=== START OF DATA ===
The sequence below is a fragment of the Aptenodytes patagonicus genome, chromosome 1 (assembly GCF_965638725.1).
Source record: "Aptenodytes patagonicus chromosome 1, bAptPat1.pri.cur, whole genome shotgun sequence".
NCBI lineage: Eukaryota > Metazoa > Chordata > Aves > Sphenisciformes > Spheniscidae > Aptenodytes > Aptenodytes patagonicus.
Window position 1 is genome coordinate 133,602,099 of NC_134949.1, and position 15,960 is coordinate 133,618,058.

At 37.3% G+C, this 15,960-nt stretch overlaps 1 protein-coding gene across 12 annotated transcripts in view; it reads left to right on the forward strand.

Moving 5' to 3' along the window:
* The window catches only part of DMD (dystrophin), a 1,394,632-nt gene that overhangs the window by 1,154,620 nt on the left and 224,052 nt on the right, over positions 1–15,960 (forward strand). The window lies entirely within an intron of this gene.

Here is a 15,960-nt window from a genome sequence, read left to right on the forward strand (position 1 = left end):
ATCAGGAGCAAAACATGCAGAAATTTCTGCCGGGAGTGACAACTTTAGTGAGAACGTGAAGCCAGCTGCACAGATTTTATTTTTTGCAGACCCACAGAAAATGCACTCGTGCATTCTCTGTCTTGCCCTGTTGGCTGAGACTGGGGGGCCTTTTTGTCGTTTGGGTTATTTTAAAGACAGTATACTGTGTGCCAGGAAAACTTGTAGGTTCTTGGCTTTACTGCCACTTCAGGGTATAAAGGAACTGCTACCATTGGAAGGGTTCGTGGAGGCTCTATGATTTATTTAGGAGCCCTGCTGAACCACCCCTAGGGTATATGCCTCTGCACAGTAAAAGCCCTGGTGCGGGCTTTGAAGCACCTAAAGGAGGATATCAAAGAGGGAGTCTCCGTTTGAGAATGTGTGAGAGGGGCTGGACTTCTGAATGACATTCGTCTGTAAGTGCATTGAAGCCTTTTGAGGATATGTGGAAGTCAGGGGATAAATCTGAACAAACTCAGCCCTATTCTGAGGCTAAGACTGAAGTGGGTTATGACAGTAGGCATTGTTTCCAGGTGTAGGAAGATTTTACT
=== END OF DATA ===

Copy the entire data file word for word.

The sequence below is a fragment of the Aptenodytes patagonicus genome, chromosome 1 (assembly GCF_965638725.1).
Source record: "Aptenodytes patagonicus chromosome 1, bAptPat1.pri.cur, whole genome shotgun sequence".
NCBI lineage: Eukaryota > Metazoa > Chordata > Aves > Sphenisciformes > Spheniscidae > Aptenodytes > Aptenodytes patagonicus.
Window position 1 is genome coordinate 133,602,099 of NC_134949.1, and position 15,960 is coordinate 133,618,058.

At 37.3% G+C, this 15,960-nt stretch overlaps 1 protein-coding gene across 12 annotated transcripts in view; it reads left to right on the forward strand.

Moving 5' to 3' along the window:
* The window catches only part of DMD (dystrophin), a 1,394,632-nt gene that overhangs the window by 1,154,620 nt on the left and 224,052 nt on the right, over positions 1–15,960 (forward strand). The window lies entirely within an intron of this gene.

Here is a 15,960-nt window from a genome sequence, read left to right on the forward strand (position 1 = left end):
ATCAGGAGCAAAACATGCAGAAATTTCTGCCGGGAGTGACAACTTTAGTGAGAACGTGAAGCCAGCTGCACAGATTTTATTTTTTGCAGACCCACAGAAAATGCACTCGTGCATTCTCTGTCTTGCCCTGTTGGCTGAGACTGGGGGGCCTTTTTGTCGTTTGGGTTATTTTAAAGACAGTATACTGTGTGCCAGGAAAACTTGTAGGTTCTTGGCTTTACTGCCACTTCAGGGTATAAAGGAACTGCTACCATTGGAAGGGTTCGTGGAGGCTCTATGATTTATTTAGGAGCCCTGCTGAACCACCCCTAGGGTATATGCCTCTGCACAGTAAAAGCCCTGGTGCGGGCTTTGAAGCACCTAAAGGAGGATATCAAAGAGGGAGTCTCCGTTTGAGAATGTGTGAGAGGGGCTGGACTTCTGAATGACATTCGTCTGTAAGTGCATTGAAGCCTTTTGAGGATATGTGGAAGTCAGGGGATAAATCTGAACAAACTCAGCCCTATTCTGAGGCTAAGACTGAAGTGGGTTATGACAGTAGGCATTGTTTCCAGGTGTAGGAAGATTTTACT